They used to call it RoboBee—a flying machine half the size of a paperclip that could flap its pair of wings 120 times a second. It was always tethered to a power source, limiting its freedom. Now, though, RoboBee becomes RoboBee X-Wing, as Harvard researchers have added solar cells and an extra pair of wings, freeing the robot to blast off to a galaxy far, far away. Or at least partway across the room, as it can sustain flight for only half a second, and only indoors.

But hey, baby steps. The teeniest of quadrotors measure a few inches across and weigh a third of an ounce. RoboBee X-Wing is about the same size as those untethered fliers, but weighs a hundredth of an ounce, which earns it the distinction of being the lightest aerial vehicle to manage sustained untethered flight. One day that could make it ideal for navigating tight, sensitive spaces in a galaxy very, very near.

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Needless to say, the RoboBee X-Wing is far too frail to carry a battery, which would be several times heavier than the rest of the vehicle. So for the moment, the robot’s engineers are powering RoboBee X-Wing’s components by solar power directly. This comes from small solar cells perched on a rod well above the four wings, to avoid interrupting airflow. (The electronics are placed directly opposite the solar cells, beneath the robot, thus balancing the center of mass at the wings.)

Now, going from two wings to four isn’t like going from a fly to a dragonfly, which the robot now loosely resembles. In its previous iterations, RoboBee powered each wing with its own actuator, or motor, same as a fly. But where a dragonfly can manipulate each of its wings independently, the RoboBee’s two new wings are attached to the original two.

But why use four wings, when the original RoboBee got along perfectly fine with two? Doubling the surface area of RoboBee’s wings boosts its efficiency by 30 percent to compensate for the added weight of the solar cells and extra electronics. “Moving from two wings to four wings was really a factor of, how do we increase our lift without also increasing our power consumption?” says Harvard University engineer E. Farrell Helbling, coauthor of a new paper in Nature describing the upgraded robot. “So we can still stay within this regime where we can carry onboard power with such a limited payload capacity.”

Noah T. Jafferis and E. Farrell Helbling/ Harvard Microrobotics Laboratory

Testing in the lab, the researchers positioned lamps above the robot to shine down on its solar cells. Even then, RoboBee X-Wing could sustain flight only for half a second. So getting the robot out in the wild will require both the improvement of solar cell technology and the slimming down of batteries, especially if the robot wants to spend any time in the shade. That’s just to keep it airborne: At the moment, the robot can’t make sense of the world or understand its place in it. The small flier will also have to somehow compensate for wind. “Studying a system like this, it kind of forces us to think really, really hard about optimizing everything,” says Harvard robotist Noah Jafferis, lead author on the study.

This is especially important because physics is doing everything it can to pull your robot out of the air. “One of the fundamental challenges of winged flight is that, as you scale down further and further, you just have to be constantly flapping your wings,” says Nick Gravish, who studies the intersection of robotics and biology at UC San Diego and who was not involved in the new work, though he did his postdoc studies in this lab. “You really can’t rely on the power savings you get from gliding around a bit and flapping your wings every once in a while.” Think about RoboBee as a hummingbird or, well, a bee, as opposed to an albatross, which uses its massive wings to float around on oceanic updrafts, thus saving energy.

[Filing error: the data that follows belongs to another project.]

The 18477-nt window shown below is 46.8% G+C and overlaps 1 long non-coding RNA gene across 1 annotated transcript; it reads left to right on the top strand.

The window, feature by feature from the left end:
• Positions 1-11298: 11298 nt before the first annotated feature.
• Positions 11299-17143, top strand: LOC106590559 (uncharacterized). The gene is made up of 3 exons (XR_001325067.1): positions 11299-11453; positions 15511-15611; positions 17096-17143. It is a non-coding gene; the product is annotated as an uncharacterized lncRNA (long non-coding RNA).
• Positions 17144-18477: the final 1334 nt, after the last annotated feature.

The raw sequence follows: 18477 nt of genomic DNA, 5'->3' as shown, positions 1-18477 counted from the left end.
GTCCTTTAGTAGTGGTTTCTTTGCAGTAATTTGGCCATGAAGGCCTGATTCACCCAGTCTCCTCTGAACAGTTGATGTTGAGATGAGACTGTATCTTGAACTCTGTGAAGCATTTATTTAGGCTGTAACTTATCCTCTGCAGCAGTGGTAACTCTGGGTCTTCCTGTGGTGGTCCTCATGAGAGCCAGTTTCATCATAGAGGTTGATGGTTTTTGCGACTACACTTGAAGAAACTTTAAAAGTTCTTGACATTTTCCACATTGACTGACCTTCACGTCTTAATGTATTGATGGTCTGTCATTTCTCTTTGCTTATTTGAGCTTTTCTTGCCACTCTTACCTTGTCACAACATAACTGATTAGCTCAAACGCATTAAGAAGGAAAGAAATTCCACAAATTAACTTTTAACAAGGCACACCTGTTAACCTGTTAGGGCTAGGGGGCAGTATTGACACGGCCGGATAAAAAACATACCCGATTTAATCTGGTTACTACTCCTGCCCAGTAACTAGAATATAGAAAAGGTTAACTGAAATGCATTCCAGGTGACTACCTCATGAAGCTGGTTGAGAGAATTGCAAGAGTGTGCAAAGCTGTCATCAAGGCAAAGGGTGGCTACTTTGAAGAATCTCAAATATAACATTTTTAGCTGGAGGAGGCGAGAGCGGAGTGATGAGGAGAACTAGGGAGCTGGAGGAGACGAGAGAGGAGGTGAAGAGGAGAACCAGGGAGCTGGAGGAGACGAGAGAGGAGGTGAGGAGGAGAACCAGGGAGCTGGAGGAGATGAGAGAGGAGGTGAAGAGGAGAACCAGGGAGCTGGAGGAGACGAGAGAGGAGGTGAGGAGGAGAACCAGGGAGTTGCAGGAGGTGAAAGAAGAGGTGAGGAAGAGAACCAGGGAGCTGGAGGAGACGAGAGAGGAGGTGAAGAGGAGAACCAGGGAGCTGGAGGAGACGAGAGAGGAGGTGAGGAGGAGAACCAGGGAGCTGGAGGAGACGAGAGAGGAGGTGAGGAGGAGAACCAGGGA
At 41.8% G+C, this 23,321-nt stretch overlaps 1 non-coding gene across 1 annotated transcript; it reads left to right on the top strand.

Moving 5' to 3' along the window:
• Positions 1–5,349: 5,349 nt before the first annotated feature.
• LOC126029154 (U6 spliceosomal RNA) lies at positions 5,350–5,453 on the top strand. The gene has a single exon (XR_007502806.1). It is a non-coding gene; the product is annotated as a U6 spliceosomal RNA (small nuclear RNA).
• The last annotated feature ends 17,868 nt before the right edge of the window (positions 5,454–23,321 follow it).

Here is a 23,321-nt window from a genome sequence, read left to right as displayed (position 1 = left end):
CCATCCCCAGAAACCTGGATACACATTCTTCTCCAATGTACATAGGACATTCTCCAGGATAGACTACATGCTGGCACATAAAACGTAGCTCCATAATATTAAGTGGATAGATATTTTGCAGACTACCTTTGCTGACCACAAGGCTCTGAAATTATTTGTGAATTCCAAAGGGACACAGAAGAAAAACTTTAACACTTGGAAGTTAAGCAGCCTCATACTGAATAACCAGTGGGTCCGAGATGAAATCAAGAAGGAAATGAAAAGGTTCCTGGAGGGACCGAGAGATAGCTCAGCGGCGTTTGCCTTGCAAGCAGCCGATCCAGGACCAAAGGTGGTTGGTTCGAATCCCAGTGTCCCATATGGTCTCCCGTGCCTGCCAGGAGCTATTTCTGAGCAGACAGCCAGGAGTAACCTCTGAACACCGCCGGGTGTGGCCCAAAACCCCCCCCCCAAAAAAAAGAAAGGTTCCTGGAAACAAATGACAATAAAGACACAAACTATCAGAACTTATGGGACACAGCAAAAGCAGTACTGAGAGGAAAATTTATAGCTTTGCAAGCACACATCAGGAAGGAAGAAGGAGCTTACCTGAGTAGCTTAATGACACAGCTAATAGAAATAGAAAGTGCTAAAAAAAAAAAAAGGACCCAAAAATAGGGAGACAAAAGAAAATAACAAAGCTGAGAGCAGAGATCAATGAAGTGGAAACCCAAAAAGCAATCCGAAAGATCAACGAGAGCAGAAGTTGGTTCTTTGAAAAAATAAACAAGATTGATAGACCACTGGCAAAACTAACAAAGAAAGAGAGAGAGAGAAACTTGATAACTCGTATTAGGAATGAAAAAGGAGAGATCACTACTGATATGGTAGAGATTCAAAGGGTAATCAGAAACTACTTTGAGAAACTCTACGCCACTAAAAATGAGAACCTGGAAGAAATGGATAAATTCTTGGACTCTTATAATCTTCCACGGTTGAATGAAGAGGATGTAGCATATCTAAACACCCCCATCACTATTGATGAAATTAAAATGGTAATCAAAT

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This is where taking inspiration from nature gets really interesting. Engineers couldn’t possibly copy an insect one for one—all the muscles and neurons and structures like wings. And really, they don’t even need to, because they can reinvent animals in robotic form. Actuators substitute for muscles, solar cells substitute for an insect fueling itself with food, and so on.

“We always have these constraints that insects don’t have, and insects have different constraints that we don’t have as engineers,” says Matěj Karásek of the Delft University of Technology, whose own flying robot can bank and dive like a fruit fly. “Even if we are trained to take inspiration from nature, the solutions we come up with are slightly different.”

While RoboBee X-Wing is nowhere near matching the capabilities of a real insect, one day it could exceed them. Better actuators will make the robot faster and more nimble, and better solar cells will theoretically let the robot operate indefinitely. That would make it ideal for environmental monitoring or for flying in sensitive settings. After all, at just two inches long, it wouldn’t do too much damage if it crashed.

Plus, the small-scale engineering that went into RoboBee X-Wing could spread to other technologies. “Yes, it’s interesting for our individual robot,” Helbling says, “but these things could also be applied to other small devices, like medical devices, or other areas where you want something to be in the centimeter or millimeter scale. I think it’s really an area to explore.”

May the force be with you, little RoboBee X-Wing.

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